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Tuesday, July 23, 2024

[Korean Culture 101] The Culture of Dieting in Korea

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CVp_rc0WcAQsVgODieting and losing weight is a common concern for many women in Korea – to  the point that there exists a popular saying, “Dieting is women’s homework for eternity.” The latest dieting tips and tricks to lose weight do not cease to be hot topic of interest.

Do Korean women diet to fit into the “petite and delicate” Asian woman stereotype? To please our family members? To resemble the thin Kpop idols we see on TV?

Voices both internally and externally foster insecurity around our looks and these messages are very strong in Korean culture.

On a more personal scale, Kpop idols perpetuate an unrealistic and detrimental standard. It is quite easy to internalize these standards and compare yourself to what you see on the media.

In Korean culture, it is not uncommon for family or friends to comment on your body. Regards like, “You’ve gained weight” reinforce this body standard in your social circles.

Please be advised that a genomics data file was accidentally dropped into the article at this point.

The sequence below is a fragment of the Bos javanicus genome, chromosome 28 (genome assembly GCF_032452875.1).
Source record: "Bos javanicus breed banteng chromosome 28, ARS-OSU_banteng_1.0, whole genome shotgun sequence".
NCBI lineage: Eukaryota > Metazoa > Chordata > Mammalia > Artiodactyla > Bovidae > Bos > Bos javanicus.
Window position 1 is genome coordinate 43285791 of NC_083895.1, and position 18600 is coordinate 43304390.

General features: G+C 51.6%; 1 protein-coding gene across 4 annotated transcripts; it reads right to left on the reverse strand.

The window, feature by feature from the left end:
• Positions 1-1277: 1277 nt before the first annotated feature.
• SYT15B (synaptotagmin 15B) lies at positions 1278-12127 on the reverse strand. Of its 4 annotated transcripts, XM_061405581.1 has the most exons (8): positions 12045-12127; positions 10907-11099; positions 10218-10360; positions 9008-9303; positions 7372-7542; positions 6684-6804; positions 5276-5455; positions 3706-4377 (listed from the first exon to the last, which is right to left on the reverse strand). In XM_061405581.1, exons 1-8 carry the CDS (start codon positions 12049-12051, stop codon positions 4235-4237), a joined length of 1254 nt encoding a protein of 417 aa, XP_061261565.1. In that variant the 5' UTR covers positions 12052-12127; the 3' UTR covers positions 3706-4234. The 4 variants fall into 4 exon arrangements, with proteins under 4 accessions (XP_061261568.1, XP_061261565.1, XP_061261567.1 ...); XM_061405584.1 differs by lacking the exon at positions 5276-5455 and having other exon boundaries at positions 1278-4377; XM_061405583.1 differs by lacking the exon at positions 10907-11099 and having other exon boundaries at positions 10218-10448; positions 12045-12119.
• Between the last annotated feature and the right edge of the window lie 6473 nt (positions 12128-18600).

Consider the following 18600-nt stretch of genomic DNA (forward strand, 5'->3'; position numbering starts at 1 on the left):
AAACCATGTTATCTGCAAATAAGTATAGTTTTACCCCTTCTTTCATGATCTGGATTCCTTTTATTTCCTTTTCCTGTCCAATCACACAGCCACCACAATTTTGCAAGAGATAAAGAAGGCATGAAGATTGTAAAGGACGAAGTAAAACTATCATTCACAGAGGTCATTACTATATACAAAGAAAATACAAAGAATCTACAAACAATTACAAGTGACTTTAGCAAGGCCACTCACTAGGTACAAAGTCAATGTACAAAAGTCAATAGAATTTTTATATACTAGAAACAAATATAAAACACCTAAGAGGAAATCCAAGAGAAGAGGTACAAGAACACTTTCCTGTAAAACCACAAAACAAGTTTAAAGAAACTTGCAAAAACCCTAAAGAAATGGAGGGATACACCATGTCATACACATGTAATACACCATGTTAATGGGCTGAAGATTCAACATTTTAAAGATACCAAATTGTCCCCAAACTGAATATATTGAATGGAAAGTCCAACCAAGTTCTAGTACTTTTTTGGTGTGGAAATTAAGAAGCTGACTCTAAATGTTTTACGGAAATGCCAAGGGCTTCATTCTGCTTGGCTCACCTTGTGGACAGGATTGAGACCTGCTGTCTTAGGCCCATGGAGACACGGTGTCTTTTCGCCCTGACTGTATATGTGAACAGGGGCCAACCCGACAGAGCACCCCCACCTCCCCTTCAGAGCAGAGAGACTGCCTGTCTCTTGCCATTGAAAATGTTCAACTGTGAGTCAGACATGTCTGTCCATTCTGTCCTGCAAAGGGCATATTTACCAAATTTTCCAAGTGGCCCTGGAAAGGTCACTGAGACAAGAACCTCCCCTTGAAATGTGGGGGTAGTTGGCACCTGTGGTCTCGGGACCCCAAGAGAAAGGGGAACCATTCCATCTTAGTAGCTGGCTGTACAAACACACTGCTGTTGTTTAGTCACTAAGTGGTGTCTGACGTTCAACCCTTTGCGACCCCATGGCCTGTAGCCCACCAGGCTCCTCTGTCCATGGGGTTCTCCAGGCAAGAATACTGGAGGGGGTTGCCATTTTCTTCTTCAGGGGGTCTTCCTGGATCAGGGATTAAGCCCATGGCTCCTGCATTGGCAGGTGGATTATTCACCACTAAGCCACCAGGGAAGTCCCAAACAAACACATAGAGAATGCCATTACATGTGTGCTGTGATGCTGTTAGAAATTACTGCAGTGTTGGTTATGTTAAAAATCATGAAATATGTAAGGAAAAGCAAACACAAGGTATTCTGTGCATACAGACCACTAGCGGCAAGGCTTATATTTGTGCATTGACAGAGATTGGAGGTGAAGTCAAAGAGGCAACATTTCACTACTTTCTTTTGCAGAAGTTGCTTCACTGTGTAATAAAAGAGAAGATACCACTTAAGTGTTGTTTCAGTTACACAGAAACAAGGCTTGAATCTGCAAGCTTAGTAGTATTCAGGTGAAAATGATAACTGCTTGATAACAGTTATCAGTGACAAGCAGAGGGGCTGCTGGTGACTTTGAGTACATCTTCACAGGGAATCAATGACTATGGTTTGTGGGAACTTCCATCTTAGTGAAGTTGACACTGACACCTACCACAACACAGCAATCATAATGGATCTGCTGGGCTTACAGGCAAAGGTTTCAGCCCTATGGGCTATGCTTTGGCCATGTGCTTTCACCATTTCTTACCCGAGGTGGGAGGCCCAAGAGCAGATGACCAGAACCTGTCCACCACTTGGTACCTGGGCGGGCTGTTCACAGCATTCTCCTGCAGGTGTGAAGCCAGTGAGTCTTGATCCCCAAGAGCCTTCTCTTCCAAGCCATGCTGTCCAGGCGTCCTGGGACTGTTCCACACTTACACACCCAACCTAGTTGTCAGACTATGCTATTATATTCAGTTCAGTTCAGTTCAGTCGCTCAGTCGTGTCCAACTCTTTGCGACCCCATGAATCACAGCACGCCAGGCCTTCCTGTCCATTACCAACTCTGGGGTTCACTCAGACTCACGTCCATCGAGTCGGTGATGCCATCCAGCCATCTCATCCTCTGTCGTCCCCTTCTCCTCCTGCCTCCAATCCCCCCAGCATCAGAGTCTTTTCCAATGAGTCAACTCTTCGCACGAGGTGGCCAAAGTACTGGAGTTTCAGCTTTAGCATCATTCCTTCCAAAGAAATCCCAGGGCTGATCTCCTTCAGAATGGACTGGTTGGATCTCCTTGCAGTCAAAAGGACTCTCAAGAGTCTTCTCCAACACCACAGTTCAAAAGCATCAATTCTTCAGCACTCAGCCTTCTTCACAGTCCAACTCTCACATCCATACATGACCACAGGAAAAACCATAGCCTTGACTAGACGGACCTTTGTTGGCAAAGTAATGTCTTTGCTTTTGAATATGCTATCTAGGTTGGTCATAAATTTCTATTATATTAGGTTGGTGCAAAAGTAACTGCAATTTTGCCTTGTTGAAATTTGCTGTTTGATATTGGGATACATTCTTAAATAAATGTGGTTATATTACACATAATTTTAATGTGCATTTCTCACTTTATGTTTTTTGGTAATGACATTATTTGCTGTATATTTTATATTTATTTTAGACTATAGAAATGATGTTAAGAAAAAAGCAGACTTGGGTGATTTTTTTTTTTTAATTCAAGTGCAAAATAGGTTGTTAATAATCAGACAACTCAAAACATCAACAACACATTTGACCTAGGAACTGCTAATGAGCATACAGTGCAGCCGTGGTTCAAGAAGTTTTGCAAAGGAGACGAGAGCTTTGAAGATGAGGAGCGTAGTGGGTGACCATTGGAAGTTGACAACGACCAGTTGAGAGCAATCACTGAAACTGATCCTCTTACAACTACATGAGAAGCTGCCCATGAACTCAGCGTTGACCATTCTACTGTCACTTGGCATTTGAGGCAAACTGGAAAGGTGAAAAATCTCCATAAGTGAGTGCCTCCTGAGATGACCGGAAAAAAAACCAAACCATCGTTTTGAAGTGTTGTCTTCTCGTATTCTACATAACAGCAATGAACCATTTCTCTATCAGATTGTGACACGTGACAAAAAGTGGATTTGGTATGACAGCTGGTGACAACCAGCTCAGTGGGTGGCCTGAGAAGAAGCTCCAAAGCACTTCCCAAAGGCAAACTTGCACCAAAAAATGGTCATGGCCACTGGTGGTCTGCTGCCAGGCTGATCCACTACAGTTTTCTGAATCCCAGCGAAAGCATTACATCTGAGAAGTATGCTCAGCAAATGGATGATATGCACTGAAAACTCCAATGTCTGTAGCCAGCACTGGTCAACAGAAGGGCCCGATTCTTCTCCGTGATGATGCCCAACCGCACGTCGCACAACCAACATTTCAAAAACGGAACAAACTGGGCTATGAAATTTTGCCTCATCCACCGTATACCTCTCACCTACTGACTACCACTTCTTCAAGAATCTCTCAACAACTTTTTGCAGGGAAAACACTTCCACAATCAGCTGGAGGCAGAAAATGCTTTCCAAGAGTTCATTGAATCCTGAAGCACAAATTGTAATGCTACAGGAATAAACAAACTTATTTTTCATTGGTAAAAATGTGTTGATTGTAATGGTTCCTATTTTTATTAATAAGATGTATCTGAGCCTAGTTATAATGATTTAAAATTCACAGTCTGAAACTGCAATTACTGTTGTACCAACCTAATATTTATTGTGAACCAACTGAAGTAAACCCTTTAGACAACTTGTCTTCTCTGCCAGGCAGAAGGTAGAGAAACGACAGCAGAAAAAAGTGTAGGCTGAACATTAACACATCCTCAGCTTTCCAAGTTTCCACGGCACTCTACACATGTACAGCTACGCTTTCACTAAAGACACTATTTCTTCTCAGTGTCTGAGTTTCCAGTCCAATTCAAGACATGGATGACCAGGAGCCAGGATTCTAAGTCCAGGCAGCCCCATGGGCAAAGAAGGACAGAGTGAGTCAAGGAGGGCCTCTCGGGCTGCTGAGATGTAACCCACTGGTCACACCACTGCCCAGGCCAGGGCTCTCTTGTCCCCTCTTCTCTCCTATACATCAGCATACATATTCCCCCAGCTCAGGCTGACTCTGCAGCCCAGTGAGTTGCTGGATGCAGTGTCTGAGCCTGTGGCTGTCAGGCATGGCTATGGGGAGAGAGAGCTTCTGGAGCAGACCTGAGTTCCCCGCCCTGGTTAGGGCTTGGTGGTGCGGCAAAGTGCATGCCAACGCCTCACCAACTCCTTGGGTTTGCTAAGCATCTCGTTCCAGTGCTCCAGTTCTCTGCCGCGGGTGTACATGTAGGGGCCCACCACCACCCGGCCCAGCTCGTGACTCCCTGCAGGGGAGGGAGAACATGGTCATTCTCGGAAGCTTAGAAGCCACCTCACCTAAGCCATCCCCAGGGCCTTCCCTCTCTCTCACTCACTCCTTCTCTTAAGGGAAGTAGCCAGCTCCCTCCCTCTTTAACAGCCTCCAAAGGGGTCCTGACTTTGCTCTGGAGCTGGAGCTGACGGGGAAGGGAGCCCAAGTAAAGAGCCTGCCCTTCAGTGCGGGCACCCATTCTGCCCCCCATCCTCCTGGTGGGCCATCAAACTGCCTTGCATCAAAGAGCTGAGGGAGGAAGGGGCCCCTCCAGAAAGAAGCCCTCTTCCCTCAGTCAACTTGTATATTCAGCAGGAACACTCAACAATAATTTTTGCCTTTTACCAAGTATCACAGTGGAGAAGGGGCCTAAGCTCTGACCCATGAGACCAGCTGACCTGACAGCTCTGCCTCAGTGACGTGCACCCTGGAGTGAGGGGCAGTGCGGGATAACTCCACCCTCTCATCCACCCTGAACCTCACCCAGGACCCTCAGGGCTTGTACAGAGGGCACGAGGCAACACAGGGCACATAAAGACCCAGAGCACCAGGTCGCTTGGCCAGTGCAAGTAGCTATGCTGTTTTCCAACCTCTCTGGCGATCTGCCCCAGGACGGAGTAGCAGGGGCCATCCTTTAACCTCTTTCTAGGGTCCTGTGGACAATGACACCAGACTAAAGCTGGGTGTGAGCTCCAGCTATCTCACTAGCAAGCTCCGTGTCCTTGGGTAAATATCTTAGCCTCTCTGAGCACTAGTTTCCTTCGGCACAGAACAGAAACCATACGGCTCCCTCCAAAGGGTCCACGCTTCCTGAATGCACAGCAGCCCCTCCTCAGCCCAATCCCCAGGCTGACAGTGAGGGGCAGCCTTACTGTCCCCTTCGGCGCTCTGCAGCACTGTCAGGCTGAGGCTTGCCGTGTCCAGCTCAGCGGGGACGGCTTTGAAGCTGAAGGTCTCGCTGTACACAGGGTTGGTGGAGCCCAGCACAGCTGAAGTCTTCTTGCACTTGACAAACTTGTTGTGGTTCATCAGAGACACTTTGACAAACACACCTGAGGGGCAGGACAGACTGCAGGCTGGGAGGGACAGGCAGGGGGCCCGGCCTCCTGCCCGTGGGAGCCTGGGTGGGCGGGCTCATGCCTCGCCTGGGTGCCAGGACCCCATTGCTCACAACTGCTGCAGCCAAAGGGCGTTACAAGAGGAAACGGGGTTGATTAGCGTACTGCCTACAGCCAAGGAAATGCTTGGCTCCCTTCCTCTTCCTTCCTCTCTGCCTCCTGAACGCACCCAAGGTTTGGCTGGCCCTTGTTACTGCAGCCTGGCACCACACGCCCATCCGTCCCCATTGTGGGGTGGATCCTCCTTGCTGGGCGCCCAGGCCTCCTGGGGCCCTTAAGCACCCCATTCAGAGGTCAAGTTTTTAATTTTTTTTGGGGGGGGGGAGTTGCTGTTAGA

nana dietThe Korean culture of dieting is much bigger than just a personal decision to lose weight. Korean women stress over losing weight, not only because it is enforced by the media and their family members, but also because your appearance shape and define how people treat you in society and shape your reality as you navigate Korean society.

Large shopping centers like the ones in Dongdaemun often only carry one size of their clothing, most of which are small. The “one size fits all” mentality can be harmful because it excludes plus size women from shopping at many stores.

Looks also shape your professional career, because your appearance partially determine your image and your impression, which affects your chances of being hired or promoted. Both men and women are evaluated based on their looks and this may come into play when deciding to hire or promote someone.

The biggest problem lies in that we all strive for the same beauty standard when we were all born with unique features and distinct body structures. This means we cannot all be 50 kilograms and fit into extra extra small. Some of us are naturally more curvy, others are shorter, while others have a more athletic build.

Furthermore, we should strive to be healthy, which may or may not mean that you are skinny. We should accept and celebrate the differences in body, for our physical and mental well-being.

By Hajin Lily Yi